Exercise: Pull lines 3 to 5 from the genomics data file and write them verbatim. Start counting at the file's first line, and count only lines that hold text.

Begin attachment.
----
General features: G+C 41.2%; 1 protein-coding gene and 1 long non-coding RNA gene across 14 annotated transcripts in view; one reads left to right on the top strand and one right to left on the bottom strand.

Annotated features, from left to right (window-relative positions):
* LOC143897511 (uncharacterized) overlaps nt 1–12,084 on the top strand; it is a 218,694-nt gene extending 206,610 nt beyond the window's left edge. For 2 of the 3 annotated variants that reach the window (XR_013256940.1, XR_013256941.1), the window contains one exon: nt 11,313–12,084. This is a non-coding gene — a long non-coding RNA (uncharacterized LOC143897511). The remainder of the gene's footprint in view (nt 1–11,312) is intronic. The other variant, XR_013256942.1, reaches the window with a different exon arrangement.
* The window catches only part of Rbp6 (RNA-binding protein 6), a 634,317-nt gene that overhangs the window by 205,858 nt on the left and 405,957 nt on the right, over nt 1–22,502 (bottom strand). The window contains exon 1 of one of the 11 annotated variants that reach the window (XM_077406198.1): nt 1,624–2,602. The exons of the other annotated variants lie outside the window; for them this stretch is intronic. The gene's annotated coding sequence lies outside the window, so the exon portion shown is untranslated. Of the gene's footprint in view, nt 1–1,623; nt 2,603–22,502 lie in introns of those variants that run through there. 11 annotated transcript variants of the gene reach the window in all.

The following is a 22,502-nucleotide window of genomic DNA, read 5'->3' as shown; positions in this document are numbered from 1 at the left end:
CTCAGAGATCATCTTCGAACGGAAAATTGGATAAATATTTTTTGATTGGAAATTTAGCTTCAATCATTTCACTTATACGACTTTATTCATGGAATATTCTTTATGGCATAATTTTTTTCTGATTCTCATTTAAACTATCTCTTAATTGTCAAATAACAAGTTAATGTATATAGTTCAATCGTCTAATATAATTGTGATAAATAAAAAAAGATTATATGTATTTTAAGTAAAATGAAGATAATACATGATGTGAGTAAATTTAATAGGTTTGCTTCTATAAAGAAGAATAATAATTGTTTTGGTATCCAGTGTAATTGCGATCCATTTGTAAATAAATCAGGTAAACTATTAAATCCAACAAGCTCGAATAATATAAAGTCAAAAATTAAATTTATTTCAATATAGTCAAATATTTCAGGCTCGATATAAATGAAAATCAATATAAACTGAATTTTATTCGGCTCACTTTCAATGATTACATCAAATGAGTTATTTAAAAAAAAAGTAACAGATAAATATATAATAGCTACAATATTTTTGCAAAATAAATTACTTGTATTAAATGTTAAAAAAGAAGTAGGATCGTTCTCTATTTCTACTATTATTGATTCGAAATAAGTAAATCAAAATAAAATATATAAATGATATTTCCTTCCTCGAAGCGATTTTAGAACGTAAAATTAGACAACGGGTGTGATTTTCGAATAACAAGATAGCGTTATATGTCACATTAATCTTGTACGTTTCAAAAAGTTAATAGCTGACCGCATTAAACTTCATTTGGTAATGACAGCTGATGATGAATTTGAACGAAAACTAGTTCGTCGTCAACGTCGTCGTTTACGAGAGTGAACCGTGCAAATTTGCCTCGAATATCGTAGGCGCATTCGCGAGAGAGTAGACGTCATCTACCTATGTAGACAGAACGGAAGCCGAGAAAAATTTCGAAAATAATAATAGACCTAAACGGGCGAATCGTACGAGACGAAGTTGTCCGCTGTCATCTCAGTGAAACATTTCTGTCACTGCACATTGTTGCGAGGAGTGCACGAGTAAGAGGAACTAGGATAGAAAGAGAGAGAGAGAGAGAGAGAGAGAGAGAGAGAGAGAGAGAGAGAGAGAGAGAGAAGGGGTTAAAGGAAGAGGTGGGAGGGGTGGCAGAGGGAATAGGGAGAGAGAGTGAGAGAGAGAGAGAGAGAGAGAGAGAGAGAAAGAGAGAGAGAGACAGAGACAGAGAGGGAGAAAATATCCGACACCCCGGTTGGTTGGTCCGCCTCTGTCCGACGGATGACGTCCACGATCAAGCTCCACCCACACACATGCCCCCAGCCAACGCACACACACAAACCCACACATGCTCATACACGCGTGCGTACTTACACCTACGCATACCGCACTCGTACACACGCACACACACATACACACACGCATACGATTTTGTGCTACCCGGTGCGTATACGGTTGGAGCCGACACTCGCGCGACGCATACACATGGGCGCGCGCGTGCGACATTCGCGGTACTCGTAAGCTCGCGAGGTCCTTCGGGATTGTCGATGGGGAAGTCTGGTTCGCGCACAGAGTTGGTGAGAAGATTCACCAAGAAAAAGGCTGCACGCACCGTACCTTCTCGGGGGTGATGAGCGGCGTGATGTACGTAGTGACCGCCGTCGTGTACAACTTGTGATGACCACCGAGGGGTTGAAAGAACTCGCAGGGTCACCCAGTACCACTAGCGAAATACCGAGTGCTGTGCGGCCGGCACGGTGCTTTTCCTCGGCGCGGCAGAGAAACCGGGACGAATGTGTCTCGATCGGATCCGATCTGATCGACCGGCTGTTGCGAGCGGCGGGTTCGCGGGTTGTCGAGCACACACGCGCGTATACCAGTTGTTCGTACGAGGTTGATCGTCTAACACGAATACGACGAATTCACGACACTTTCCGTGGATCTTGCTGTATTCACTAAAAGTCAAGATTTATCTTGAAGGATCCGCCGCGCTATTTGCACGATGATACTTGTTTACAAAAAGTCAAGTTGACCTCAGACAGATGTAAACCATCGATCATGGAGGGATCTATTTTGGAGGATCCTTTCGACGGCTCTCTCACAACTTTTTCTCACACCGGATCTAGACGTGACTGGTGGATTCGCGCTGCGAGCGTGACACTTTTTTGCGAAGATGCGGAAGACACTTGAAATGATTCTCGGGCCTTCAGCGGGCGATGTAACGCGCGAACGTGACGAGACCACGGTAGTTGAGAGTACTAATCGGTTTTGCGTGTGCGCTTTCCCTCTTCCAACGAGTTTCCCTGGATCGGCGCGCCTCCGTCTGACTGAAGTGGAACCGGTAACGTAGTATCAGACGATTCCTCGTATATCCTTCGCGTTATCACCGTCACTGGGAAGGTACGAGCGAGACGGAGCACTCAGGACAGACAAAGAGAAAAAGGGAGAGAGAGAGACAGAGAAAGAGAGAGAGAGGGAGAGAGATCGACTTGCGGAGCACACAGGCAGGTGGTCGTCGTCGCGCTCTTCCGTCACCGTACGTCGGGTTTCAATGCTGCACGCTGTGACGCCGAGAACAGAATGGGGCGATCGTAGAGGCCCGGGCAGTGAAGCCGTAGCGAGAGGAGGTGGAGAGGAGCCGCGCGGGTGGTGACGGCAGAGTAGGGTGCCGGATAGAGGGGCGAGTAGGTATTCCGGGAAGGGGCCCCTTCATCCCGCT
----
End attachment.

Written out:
* LOC143897511 (uncharacterized) overlaps nt 1–12,084 on the top strand; it is a 218,694-nt gene extending 206,610 nt beyond the window's left edge. For 2 of the 3 annotated variants that reach the window (XR_013256940.1, XR_013256941.1), the window contains one exon: nt 11,313–12,084. This is a non-coding gene — a long non-coding RNA (uncharacterized LOC143897511). The remainder of the gene's footprint in view (nt 1–11,312) is intronic. The other variant, XR_013256942.1, reaches the window with a different exon arrangement.
* The window catches only part of Rbp6 (RNA-binding protein 6), a 634,317-nt gene that overhangs the window by 205,858 nt on the left and 405,957 nt on the right, over nt 1–22,502 (bottom strand). The window contains exon 1 of one of the 11 annotated variants that reach the window (XM_077406198.1): nt 1,624–2,602. The exons of the other annotated variants lie outside the window; for them this stretch is intronic. The gene's annotated coding sequence lies outside the window, so the exon portion shown is untranslated. Of the gene's footprint in view, nt 1–1,623; nt 2,603–22,502 lie in introns of those variants that run through there. 11 annotated transcript variants of the gene reach the window in all.

The following is a 22,502-nucleotide window of genomic DNA, read 5'->3' as shown; positions in this document are numbered from 1 at the left end: